Before MARIS, GOODRICH and KALODNER, Circuit Judges.
GOODRICH, C.J.: The defendant appeals from a judgment of conviction in a prosecution brought under the Hobbs Act, 18 U.S.C. § 1951 (1952).*fn1 It is not claimed that there is not sufficient evidence to sustain the conviction. But it is claimed that there were errors at the trial of such nature that the accused is entitled to a new trial. While the appellant presents five questions in his list of alleged grounds for reversal, it will be convenient, in discussing the case, to combine some of them.
The appellant devotes a great deal of argument to the fact that the United States Attorney was permitted to question the defendant when he took the stand concerning his sources of income for the years 1951 and 1952. He makes the argument that the court thus permitted cross-examination to go beyond the scope of the direct examination and, under the federal rule, this was erroneous and a basis for reversal. We do not stop to comment upon the desirability of the alleged restriction in the federal rule except to note that it has been criticized by writers of eminence in the field.*fn2 Our point here is that in this case the rule was inapplicable.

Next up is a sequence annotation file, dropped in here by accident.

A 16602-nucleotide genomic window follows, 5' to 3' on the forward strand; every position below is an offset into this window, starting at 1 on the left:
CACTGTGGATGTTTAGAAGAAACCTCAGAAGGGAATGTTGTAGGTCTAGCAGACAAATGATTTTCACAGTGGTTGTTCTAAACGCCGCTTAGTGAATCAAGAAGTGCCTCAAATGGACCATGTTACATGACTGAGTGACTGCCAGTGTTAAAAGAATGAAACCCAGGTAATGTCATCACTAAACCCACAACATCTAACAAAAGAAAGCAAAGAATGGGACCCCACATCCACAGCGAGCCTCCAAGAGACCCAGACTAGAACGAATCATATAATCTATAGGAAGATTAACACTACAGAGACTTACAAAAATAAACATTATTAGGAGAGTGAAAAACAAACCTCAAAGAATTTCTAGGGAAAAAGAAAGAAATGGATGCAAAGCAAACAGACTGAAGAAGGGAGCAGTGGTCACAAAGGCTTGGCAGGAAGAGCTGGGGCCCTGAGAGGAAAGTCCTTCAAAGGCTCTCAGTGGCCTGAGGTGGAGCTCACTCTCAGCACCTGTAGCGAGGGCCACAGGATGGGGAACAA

The question of the defendant's financial standing was not introduced into the case by the government but by the defendant himself. The principal witness for the prosecution, a man named C. Hubert Gragg, was alleged to have paid the money secured by extortion. It was brought out in cross-examination that Gragg's part in the performance of the contract for building a pipe line was one that was highly profitable to him. When the defense opened, defendant's counsel said at the very start, that Mr. Lowe "is not a man who lives in a fifty thousand dollar house," and traced Lowe's personal history from his birth on a farm, to a worker in a steel mill, as a structural iron worker doing "that very hazardous work" and then into his work representing labor unions. On direct examination, the defendant was asked about his house and his personal history. Also, it was brought out that while Lowe held positions in various union organizations his only salary came from a job as business agent for Ironworkers, Local No. 11. When he was asked by the prosecution whether he had any other income he was very evasive and at one point, being pressed, denied further income. Then the cross-examiner pressed certain specific instances on him and he admitted the receipt of the income items brought to his attention.